False allegations of abuse can be a form of alienation, and can occur during any divorce and child custody proceeding. Identifying warning signs, and knowing how the courts and laws protect against false abuse allegations, are ways to protect yourself.
False Abuse Claims
If a parent makes a false allegation against another parent to get the upper hand in court, they can badly undermine the parent-child relationship and use the court as a weapon to make the damage last longer.
How often do false claims happen? Accurate statistics are not known, but some have given estimates ranging from 2% to 35%. The wide range in the statistics can depend on several factors, including whether the child is reporting or a parent, and the audience.
Whatever the percentage of false claims, attorneys, judges, and mental health experts all know firsthand that it is a big problem in family court. Nothing can disrupt, sidetrack, or impede a case more than an allegation of abuse that eventually proves to be false.
Detecting a false allegation is critical because judges can be influenced by the accusation, even if it is not substantiated by the evidence. Sadly, a child custody decision could result in favor of the falsely accusing parent. Uncovering and exposing a false allegation is vital in making sure the offending parent is not rewarded for destructive behavior.
False allegations of abuse are often made during contentious child custody cases. One parent believes that he or she will gain leverage in the case by lodging an allegation of abuse against the other parent. More often than not, the allegation of abuse is a tactic used to alienate the child from the targeted parent. In other words, it is part of parental alienation. A number of steps can be taken by the targeted parent to beat the false allegation of abuse.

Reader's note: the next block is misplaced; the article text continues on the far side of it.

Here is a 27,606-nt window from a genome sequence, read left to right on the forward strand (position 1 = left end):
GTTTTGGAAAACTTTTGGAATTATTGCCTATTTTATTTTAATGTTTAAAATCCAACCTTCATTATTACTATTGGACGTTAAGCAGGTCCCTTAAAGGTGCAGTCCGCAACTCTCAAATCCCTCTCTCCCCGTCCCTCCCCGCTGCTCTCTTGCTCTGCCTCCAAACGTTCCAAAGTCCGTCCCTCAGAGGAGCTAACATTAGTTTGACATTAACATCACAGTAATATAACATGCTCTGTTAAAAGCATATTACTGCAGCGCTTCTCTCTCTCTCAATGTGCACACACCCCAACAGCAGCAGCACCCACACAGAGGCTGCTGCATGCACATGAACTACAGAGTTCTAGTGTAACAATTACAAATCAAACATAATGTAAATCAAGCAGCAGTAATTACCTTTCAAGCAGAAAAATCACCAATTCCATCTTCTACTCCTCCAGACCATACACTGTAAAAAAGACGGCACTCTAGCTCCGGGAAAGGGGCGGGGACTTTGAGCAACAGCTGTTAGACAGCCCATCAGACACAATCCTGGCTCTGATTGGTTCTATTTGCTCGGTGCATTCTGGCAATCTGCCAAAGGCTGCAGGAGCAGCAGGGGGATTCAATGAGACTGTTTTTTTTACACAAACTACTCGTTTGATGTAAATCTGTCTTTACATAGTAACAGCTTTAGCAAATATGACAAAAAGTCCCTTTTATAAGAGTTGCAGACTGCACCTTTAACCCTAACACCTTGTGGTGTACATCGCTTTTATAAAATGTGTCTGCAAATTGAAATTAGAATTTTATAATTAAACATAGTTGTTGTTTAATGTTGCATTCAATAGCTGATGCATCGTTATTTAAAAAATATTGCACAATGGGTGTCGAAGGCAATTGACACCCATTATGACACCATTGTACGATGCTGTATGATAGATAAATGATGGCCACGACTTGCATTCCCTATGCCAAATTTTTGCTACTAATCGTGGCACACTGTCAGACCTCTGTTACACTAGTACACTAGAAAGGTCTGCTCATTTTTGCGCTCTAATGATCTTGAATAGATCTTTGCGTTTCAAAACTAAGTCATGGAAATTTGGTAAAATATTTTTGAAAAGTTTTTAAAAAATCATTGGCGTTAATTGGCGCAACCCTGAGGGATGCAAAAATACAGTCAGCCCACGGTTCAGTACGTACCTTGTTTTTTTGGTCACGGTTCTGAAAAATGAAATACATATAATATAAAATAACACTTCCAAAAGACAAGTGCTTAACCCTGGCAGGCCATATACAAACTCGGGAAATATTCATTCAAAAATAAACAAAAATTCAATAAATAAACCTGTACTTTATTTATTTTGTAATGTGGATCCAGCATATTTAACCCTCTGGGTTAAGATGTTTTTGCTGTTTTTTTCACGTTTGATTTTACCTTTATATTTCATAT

Florida False Abuse Claims
I have written on fraud in divorce and child custody cases before. False allegations of abuse can become the nuclear bomb of divorce and child custody cases, as Florida requires mandatory reporting of child abuse by judges and others.
There are protections and penalties for creating false abuse claims. For example, anyone who knowingly and willfully makes a false report, or counsels another to make a false report can be guilty of a felony.
In addition to criminal penalties, a false allegation can harm your child custody case too. When a court creates, or modifies a parenting plan, including a time-sharing schedule, the court must make the best interest of the child the primary consideration.
Determining the best interests of the child requires a judge to evaluate all of the factors affecting the welfare and interests of a child, including, but not limited to evidence that a parent has knowingly provided false information to the court regarding domestic violence, sexual violence, child abuse, child abandonment, or child neglect.
As in all matters, protecting yourself requires some work. Try to collect as much documentation as possible to disprove the allegation. Typically these include emails, texts, photos and more.
Research hiring mental health experts who can address false allegations, parental alienation, and the particular facts in a case. Forensic experts are an invaluable resource to help you in court.
False allegations of abuse are considered parental alienation. The intent of the alienating parent is to disrupt a child’s relationship with the targeted parent. Alienation is at the heart of false claims.
The Psychiatric Times article is here.